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|One aspect of your trip that you cannot book is the weather. Whilst Fiordland National Park gets its fair shair of sunshine and balmy days, please respect the fact that it is a rainforest and therefore subject to sudden changes of weather conditions at all times of the year.
When walking independently, plan properly for your trip and make sure your party has a capable leader experienced in bushcraft and survival skills. Physical fitness and good equipment will make all the difference to your enjoyment of the trip. Take adequate food and clothing (click here for a gear list) and account for weather changes and possible delays.
Let someone know where you are going. Complete intentions forms at the Fiordland National Park Visitor Centre in Te Anau, and sign the hut books supplied in each hut. Sign out or phone the Visitor Centre on your return.
Sections of track around Fiordland can become impassable after heavy rain. Take care with river crossings and if in doubt, sit it out.
Know the symptoms of exposure and react quickly by finding shelter and keeping warm.
Stick to the tracks. If you become lost - stop, find shelter, keep calm and try to assist searchers.
What is Hypothermia? (Exposure)
The human body is a finely tuned instrument which works at 37 degrees Celsius. The outer parts can get much colder but the vital organs in the ’core’ must stay at this constant temperature.
In cold, wet, windy conditions this can quickly lead to:
Loss of co-ordination
Failure of breathing and circulation
What Causes Hypothermia?
The loss of body heat is caused by:
COLD - remember temperature drops with altitude
WIND - will drag warmth out of the head
WET CLOTHING - spoils insulation
Contributory factors are:
LACK OF FOOD - not enough, often enough, or the wrong sort
FATIGUE - lack of fitness, too arduous a trip, or too heavy a load
INJURY OR ANXIETY
RECENT ILLNESS - esp. the flu
Signs and Symptoms of Hypothermia
Watch for the early warning signs
Feeling cold, shivering
Tiredness or exhaustion
Anxiety, lack of interest, lethargy
Clumsiness, stumbling or falling over
Slurred speech, difficulty in seeing
Sense of unreality
The later signs are:
Shivering stops, despite the cold
Collapse and unconsciousness
The progress of hypothermia can be very fast, with as little as 30 minutes from the first symptons to unconsciousness.
The victim will often make no complaint.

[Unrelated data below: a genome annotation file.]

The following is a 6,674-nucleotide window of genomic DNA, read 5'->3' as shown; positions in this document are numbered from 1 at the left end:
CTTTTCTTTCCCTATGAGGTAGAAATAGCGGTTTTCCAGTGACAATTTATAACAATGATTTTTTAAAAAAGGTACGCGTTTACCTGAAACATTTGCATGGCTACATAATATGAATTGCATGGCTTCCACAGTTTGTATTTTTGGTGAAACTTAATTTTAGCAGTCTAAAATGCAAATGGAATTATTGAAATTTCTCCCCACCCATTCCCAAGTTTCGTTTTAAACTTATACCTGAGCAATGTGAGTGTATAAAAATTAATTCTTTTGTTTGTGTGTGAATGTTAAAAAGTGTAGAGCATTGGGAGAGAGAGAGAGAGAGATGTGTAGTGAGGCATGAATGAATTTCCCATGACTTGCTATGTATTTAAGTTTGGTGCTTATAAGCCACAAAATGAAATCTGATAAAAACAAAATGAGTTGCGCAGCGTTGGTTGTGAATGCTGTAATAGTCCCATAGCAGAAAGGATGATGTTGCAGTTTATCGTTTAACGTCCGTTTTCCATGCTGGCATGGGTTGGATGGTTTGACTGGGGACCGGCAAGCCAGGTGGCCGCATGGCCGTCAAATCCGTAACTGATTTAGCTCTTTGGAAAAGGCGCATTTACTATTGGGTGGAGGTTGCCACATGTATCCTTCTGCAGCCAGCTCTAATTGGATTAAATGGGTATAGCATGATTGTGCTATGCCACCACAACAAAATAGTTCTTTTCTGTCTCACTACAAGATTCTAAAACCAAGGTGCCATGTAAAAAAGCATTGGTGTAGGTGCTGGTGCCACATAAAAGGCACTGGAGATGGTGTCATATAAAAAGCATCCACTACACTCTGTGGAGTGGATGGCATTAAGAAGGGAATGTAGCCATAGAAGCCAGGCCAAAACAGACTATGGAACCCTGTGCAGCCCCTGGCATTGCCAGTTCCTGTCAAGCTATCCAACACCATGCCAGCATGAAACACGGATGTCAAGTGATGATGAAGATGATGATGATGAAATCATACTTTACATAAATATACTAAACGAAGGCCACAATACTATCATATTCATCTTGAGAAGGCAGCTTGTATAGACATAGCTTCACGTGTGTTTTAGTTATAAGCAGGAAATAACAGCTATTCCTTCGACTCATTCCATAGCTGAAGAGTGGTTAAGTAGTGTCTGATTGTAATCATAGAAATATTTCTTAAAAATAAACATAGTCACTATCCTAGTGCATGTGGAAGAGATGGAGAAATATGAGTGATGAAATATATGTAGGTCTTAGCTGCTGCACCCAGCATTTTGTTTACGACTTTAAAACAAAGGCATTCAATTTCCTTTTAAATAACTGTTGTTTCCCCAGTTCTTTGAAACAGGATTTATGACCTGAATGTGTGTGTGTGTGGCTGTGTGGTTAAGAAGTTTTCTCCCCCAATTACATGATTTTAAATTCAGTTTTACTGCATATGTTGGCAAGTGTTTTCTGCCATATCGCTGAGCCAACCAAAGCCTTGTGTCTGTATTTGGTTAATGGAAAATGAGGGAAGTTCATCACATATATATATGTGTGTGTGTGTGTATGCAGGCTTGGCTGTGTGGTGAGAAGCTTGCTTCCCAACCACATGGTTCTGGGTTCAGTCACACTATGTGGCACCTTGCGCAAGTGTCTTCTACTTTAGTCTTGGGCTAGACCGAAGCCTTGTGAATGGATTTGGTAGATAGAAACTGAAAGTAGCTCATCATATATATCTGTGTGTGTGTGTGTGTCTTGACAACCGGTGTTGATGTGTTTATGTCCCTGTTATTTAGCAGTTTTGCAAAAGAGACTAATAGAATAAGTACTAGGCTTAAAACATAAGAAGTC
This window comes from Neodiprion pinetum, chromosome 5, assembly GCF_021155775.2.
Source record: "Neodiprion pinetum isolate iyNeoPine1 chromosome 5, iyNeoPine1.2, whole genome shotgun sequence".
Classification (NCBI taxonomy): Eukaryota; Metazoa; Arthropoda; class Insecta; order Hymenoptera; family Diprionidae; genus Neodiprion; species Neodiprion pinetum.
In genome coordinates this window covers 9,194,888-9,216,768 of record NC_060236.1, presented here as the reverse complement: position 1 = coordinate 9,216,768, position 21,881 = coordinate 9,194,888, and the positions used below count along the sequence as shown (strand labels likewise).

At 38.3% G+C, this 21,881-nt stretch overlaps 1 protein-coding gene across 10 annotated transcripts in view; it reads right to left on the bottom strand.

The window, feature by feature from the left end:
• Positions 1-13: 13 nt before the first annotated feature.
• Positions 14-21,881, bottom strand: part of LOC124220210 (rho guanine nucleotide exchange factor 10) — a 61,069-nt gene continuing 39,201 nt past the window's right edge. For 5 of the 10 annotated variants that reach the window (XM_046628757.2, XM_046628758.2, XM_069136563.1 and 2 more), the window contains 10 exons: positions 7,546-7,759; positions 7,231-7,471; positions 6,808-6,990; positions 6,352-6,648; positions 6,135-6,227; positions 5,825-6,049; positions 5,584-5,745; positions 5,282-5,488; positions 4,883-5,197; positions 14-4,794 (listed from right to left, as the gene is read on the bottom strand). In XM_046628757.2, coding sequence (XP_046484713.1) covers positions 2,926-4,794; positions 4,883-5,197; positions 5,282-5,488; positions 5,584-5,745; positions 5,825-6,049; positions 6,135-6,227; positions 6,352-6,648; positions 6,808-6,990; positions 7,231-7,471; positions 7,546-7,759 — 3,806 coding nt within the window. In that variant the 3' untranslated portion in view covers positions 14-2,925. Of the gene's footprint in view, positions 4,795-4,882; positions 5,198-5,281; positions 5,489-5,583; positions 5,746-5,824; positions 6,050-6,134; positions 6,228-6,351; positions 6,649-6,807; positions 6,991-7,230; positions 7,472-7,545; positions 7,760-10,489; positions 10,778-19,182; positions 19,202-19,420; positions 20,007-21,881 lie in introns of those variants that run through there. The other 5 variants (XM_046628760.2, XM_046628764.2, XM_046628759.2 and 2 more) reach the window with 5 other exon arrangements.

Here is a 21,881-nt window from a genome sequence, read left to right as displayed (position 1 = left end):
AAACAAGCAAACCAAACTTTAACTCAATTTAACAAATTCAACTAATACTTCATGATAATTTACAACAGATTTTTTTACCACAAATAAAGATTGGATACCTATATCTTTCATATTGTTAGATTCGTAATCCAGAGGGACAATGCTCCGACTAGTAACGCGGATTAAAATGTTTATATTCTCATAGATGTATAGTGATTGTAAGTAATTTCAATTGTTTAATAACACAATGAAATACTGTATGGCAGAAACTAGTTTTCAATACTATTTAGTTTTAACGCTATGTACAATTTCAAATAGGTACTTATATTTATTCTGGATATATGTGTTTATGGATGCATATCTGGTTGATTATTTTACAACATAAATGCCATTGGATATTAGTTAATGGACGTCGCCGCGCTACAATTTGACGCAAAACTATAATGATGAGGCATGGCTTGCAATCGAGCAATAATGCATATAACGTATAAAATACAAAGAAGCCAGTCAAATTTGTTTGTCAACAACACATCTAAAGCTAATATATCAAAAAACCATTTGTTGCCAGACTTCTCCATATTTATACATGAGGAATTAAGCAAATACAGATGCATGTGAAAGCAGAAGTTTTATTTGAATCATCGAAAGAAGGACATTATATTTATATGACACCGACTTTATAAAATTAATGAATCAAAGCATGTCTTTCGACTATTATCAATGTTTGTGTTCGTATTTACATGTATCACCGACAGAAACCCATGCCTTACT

Exhaustion or Hypothermia?
Only a low reading thermometer can help. Take temperature under the tongue for three minutes.
More than 35 degrees celsius?
Hypothermia is unlikely i.e. the person is probably suffering from exhaustion. Keep them moving as 70% of heat production can be generated by muscle movement. Movement will keep an exhausted person warm and prevent hypothermia.
What to Do
Signs of hypothermia are a medical emergency; don’t ignore them.
Immediate action is needed:
Prevent further heat loss
Watch for unconsciousness
’Bashing on’ can cause rapid onset of hypothermia
Stop and find shelter
Get victim into dry clothes
Warm sweet drinks
Keep victim in horizontal recovery position
No rubbing or rapid reheating
If breathing stops- check airway, start resuscitation.
With warmth and shelter, victims often appear to recover quickly, however don’t press on again or collapse is likely. Full recovery can take up to two days.
How to Prevent Hypothermia
Prevention is easier than cure.
However fine the weather, be prepared for it to get worse. Have waterproof and windproof clothing - parka and overtrousers. Wear wool or synthetic clothing e.g. polypropylene, fibrepile, polarfleece. Layers are best as they trap air. A woollen hat and mittens (gloves) are equally important because of the high heat loss from head, neck and extremities. Avoid cotton clothing e.g. jeans.
Plan Your Trip
Don’t attempt too much. Allow time for breaks. Don’t get too hot on the move but put on extra clothing during the breaks.
Drink Liquids. Drink water regularly. This will help prevent exhaustion. A thermos of hot liquid is ideal but a fast brew on a primus is also effective.
Don’t try to carry too heavy a load. This is esp. important for young people.